• Adrenoleukodystrophy (ALD) is a rare, genetic, X-linked metabolic disorder caused by mutations in the ABCD1 gene that result in a deficiency in a peroxisomal protein called adrenoleukodystrophy protein (ALDP). This leads to the accumulation of very–long chain fatty acids (VLCFA) in various parts of the body, including the adrenal cortex and white matter of the brain and spinal cord, leading to a range of symptoms.
    • Males who inherit the ALD mutation will typically develop one or more of three sets of ALD symptoms. These are: primary adrenal insufficiency (where the body doesn’t make enough of certain key hormones), a progressive nervous system disorder called adrenomyeloneuropathy, and a severe, rapidly progressive degenerative brain disease called cerebral ALD (CALD).
  • CALD involves a progressive destruction of myelin, the protective sheath of the nerve cells in the brain that are responsible for thinking and muscle control. Symptoms usually occur in early childhood and progress rapidly if the disease is left untreated, leading to severe loss of neurologic function and, ultimately, death.
    • Currently, there is no way to predict which boys with ALD will go on to develop CALD. Boys with CALD may present with learning disabilities and behavioral problems that are often misdiagnosed as attention deficit hyperactivity disorder (ADHD), which may cause delays in accurate diagnosis.
  • Early diagnosis of CALD requires both early diagnosis of ALD and monitoring for the development of brain changes suggestive of CALD.
    • Newborn screening can be used to identify suspected ALD and is an important tool to increase the likelihood of timely diagnosis.
    • The early stages of CALD can be detected by brain MRI in boys with known ALD, even when they don’t have any noticeable symptoms. Therefore, it is recommended that all boys diagnosed with ALD who are aged 3 to 12 years be monitored every 6 months with MRI to detect early signs of brain involvement.1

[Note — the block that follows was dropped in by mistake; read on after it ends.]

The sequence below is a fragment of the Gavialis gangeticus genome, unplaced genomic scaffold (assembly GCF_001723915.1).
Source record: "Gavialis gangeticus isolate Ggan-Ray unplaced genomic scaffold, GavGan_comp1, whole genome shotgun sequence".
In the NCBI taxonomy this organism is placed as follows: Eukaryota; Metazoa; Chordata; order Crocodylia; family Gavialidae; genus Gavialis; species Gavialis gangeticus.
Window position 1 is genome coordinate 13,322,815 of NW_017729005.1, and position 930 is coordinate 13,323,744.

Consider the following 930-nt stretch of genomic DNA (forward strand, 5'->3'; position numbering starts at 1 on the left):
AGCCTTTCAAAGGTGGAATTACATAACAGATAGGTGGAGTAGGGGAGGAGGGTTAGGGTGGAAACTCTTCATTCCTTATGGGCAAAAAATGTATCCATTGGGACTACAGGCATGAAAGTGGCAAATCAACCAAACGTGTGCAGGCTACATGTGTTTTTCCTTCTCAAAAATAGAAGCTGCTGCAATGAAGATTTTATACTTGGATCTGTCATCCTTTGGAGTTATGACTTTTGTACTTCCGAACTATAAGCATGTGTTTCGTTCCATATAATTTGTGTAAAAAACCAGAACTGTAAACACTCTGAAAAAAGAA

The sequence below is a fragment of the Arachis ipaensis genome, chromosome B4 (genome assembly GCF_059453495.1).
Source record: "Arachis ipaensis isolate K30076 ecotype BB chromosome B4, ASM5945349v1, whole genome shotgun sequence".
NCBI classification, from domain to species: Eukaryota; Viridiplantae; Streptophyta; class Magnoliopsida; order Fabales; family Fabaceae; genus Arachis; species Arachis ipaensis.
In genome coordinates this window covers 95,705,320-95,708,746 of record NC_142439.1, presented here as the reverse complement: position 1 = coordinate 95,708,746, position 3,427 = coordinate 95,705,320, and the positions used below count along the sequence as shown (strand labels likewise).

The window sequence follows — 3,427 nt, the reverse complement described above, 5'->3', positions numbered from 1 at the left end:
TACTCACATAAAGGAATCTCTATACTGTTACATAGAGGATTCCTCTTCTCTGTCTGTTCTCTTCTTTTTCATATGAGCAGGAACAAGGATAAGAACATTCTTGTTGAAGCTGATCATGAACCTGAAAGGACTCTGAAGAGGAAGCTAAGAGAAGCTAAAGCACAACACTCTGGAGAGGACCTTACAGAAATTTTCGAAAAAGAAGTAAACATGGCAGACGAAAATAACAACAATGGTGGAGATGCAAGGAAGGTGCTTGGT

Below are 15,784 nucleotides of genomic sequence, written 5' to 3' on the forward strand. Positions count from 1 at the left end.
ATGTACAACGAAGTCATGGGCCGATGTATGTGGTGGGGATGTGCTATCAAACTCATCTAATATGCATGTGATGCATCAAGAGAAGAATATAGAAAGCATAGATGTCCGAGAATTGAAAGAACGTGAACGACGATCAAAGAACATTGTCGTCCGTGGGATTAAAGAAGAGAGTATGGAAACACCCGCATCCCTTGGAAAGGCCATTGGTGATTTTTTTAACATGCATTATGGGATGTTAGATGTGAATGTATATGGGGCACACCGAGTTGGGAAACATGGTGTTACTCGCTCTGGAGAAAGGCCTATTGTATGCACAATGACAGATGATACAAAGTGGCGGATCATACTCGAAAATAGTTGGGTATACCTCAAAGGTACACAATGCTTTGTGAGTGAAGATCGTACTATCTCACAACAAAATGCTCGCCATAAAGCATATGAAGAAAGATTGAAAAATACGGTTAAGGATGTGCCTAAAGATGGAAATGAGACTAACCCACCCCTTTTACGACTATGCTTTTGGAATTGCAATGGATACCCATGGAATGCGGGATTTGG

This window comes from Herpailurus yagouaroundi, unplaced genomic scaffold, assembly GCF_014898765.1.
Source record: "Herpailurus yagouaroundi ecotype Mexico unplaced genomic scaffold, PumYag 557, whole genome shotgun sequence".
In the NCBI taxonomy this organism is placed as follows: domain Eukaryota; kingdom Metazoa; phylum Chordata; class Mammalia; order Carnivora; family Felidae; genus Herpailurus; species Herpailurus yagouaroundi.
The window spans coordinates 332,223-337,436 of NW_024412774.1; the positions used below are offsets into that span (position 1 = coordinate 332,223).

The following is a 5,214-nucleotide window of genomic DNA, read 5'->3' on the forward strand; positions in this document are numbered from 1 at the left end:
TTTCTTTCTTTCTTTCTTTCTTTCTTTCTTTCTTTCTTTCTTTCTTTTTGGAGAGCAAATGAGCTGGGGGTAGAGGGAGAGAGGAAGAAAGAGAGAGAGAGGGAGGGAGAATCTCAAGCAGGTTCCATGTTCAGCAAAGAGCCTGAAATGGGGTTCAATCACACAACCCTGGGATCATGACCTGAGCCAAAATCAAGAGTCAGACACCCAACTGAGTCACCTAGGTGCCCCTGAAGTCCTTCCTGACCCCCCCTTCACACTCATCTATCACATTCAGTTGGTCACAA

• There is currently no treatment approved for CALD. The only therapeutic intervention currently available to CALD patients is allogeneic stem cell transplantation (allo-HSCT, also known as BMT). In patients treated with allo‑HSCT, a beneficial effect on symptoms and long-term survival has been reported.
    • When allo-HSCT is performed in patients with MRI findings but without obvious symptoms, overall survival may be as high as 89% (95% CI, 70% to 96%) at 5 years after transplant, with complications such as infection, graft-versus-host disease (GVHD), and graft failure as causes of death.2
    • The safety of allo-HSCT is generally better if cells from a well-matched, related, donor are available. Unfortunately, it is common for boys with CALD not to have such a donor available.

You can find more information about BMT or ALD by visiting patient resources.

  1. Engelen M, Kemp S, de Visser M, et al. X-linked adrenoleukodystrophy (X-ALD): clinical presentation and guidelines for diagnosis, follow-up and management. Orphanet J Rare Dis. 2012;7:51.
  2. Miller WP, Rothman SM, Nascene D, et al. Outcomes after allogeneic hematopoietic cell transplantation for childhood cerebral adrenoleukodystrophy: the largest single-institution cohort report. Blood. 2011;118(7):1971-1978.